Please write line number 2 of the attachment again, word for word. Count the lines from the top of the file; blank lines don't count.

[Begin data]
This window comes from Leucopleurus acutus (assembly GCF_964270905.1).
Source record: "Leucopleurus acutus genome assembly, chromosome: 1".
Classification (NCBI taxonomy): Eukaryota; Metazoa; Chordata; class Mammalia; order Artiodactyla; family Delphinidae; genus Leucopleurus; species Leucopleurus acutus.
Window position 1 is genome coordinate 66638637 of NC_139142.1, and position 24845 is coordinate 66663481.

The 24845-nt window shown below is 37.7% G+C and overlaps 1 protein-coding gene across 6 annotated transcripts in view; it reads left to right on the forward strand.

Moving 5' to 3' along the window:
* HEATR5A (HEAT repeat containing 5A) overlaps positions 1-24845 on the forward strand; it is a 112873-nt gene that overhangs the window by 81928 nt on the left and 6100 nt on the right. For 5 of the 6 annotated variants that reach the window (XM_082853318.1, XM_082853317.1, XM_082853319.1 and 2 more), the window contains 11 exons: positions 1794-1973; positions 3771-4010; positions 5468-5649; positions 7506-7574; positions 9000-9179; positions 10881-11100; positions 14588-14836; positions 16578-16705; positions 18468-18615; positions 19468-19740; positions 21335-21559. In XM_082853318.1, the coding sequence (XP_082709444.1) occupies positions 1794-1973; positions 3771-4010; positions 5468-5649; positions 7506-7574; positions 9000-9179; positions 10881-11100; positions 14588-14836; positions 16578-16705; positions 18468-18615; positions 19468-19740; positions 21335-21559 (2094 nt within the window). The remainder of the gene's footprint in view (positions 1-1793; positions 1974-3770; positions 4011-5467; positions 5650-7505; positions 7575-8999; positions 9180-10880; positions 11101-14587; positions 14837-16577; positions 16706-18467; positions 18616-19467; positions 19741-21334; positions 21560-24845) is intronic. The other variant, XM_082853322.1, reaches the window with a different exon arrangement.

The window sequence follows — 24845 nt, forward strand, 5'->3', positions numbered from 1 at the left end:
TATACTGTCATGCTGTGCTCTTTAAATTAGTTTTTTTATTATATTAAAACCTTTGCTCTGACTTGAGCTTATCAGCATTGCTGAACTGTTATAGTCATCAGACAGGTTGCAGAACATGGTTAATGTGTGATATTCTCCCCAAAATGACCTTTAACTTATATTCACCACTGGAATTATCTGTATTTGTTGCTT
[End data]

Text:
Source record: "Leucopleurus acutus genome assembly, chromosome: 1".